Happy New You: 5 tips for resolutions that stick

The most common New Year's resolution is weight lose. (Stock Photo)

The most common New Year’s resolution is weight lose. (Stock Photo)

I’m a goal-setting junkie, so when New Year’s Eve rolls around, I get giddy as I pull out my pen and paper and start listing the things I’m going to do differently this year. With all of my hypothetical improvements contained neatly on paper, I feel better about myself already. So do the other 45 percent of Americans who make New Year’s resolutions. The problem is, only 8 percent of us actually achieve those goals, according to a University of Scranton study published earlier this month. Instead of ditching our resolutions a month into the new year like many Americans do, here are some tips to help you make goals you can actually keep.

1. Redefine resolutions

New Year’s resolutions don’t have to be a long list of strict goals to improve every area of your life. Instead of a laboriously long list of resolutions, limit your goals to a few simple, specific changes you’d like to make over the next month, then re-evaluate. Or, ditch the traditional resolution altogether and consider a theme for 2014. For example, I’m adapting a “live in the present” theme and letting that mantra influence my daily actions. For more New Year’s theme ideas, click here. 

2. Make realistic goals

It’s tempting to commit to drastic changes when the new year arrives. But it’s unrealistic to think you can break habits that have taken months or years to form just because of a date on the calendar. Instead of making goals that are far from where you are now, start by taking smaller steps towards those lofty goals. For example, if you want to start exercising regularly but you’ve never followed a consistent workout plan, start by exercising for 20 minutes a day three times a week. Chart your progress in a month and make a more challenging (but attainable) goal for the following month.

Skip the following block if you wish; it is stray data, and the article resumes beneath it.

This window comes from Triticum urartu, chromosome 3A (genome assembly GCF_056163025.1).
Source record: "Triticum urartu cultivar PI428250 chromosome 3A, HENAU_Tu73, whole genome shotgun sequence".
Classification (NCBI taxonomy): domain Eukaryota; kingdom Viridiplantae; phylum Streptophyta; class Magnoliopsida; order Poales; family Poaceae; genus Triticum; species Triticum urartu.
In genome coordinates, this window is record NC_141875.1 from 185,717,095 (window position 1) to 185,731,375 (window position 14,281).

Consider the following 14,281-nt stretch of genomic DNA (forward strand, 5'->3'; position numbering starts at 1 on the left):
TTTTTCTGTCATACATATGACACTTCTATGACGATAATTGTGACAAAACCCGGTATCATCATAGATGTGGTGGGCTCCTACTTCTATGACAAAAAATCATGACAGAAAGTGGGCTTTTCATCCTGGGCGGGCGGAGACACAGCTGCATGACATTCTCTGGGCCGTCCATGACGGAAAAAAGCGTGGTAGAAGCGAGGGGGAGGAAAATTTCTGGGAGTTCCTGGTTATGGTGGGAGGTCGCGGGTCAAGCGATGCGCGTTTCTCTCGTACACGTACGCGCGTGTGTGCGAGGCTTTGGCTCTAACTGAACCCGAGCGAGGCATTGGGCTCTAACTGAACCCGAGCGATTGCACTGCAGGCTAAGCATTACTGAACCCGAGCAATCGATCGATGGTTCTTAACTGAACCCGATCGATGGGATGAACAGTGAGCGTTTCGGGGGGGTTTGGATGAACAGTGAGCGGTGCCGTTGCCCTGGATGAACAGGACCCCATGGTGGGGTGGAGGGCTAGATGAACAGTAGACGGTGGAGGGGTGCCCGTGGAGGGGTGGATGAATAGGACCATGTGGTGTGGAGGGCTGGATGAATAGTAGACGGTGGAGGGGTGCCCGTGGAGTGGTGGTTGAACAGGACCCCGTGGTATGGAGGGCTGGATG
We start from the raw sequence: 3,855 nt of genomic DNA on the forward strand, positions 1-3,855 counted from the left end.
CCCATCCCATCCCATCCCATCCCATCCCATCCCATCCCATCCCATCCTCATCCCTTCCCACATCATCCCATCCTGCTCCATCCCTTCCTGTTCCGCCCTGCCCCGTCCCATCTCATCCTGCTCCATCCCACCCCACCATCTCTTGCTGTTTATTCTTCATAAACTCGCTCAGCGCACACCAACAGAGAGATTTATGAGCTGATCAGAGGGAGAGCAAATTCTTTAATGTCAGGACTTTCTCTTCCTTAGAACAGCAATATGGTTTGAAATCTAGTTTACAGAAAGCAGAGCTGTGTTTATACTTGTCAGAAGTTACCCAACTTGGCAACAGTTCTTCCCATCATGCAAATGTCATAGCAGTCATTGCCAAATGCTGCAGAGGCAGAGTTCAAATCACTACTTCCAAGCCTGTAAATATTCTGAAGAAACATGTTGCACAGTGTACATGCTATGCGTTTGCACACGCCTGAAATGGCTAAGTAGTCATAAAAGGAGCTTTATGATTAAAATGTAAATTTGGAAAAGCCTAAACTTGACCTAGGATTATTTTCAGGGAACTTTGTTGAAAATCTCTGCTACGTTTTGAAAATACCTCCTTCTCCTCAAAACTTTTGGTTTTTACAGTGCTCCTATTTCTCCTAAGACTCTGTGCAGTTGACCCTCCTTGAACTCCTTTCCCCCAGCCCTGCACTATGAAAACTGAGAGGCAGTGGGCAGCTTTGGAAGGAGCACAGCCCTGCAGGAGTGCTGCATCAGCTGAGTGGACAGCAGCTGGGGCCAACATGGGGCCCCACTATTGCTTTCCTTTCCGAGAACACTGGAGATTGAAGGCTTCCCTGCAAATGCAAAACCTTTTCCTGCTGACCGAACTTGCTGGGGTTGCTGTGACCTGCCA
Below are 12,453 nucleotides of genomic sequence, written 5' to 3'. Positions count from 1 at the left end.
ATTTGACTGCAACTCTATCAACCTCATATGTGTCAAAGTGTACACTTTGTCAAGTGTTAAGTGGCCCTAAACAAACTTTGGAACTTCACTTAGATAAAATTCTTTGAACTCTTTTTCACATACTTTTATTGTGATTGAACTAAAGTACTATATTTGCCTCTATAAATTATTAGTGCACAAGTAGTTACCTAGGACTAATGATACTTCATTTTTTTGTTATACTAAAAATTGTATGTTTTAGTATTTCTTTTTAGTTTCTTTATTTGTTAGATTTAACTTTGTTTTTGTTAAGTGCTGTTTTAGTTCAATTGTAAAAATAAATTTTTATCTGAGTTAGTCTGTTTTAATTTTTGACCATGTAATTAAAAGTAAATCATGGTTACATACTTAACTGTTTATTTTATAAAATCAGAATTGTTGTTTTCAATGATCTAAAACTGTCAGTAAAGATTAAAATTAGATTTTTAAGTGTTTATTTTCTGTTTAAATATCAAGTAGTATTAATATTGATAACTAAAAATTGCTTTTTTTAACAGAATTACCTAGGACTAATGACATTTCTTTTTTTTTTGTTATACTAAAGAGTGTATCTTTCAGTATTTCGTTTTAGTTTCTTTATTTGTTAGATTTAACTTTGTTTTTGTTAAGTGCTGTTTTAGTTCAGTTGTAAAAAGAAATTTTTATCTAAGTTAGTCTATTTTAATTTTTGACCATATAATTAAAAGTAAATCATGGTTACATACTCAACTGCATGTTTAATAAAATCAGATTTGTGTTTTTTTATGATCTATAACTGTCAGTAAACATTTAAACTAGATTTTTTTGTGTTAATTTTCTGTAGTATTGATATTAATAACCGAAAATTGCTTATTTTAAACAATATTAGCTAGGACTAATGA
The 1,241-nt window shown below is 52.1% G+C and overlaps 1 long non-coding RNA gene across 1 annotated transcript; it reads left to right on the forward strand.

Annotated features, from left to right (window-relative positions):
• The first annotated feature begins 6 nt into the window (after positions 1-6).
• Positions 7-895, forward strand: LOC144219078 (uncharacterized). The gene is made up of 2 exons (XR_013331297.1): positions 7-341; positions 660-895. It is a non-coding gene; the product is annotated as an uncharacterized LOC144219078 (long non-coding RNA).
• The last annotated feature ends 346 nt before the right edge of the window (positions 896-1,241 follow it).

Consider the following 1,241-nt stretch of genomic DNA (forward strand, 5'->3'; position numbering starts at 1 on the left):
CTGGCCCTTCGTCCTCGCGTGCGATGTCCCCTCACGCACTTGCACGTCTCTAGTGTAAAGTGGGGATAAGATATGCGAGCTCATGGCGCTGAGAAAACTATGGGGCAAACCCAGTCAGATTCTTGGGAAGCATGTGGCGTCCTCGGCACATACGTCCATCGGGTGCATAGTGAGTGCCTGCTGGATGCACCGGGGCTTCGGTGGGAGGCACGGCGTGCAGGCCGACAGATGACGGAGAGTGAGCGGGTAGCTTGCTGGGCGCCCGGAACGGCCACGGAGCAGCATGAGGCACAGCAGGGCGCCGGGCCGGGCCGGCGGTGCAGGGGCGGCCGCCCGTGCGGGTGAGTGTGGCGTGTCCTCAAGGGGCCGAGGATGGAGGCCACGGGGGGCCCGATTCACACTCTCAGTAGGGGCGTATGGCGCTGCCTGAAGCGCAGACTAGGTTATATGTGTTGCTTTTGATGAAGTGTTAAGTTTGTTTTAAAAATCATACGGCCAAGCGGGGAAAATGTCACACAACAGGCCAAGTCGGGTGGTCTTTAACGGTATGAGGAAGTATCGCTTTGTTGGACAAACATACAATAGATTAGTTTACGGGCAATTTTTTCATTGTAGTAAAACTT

3. Be specific to see success

Ambiguity is a defining characteristic of failure-prone goals. Instead of making a general goal to eat healthier, take your goal-planning one step further with a list of specific things you will do to reach that goal, like eat five fruits and vegetables every day or limit your dessert intake to three times a week.

4. Track your progress

Write down your goals and put them in places you’ll see them every day like your bathroom mirror, your desk and the background of your phone. Take a moment at the end of every day to re-read your goals, consider your progress and any needed adjustments, and recommit to your goals.

5. Don’t give up

You’re going to slip up with your goals here and there, but the worst thing you can do is take the easy way out and ditch them altogether. Adjust and simplify them as needed. According to psychologist Lynn Bufka, PhD., setting small goals throughout the year instead of one overwhelming one on New Year’s is a recipe for success. “Remember, it is not the extent of the change that matters, but rather the act of recognizing that lifestyle change is important and working toward it, one step at a time,” Bufka said.


Top 10 New Year’s Resolutions for 2014

(According to a University of Scranton study)

1. Lose weight

2. Get organized

3. Spend less, save more

4. Enjoy life to the fullest

5. Stay fit and healthy

6. Learn something exciting

7. Quit smoking

8. Help others acheive their dreams

9. Fall in love

10. Spend more time with family



Kim calls Utah Valley home, but she spent her high school years in Australia, where she learned to drive on the other side of the road and tolerate Vegemite. Since earning an English degree at BYU, Kimberly has worked for Covenant Communications, Utah Valley Magazine, Daily Herald and Eat My Words. When she isn't writing, Kim loves traveling, teaching Pilates, and spending time with her husband and three children. Read more from Kim at talkingwordy.com.

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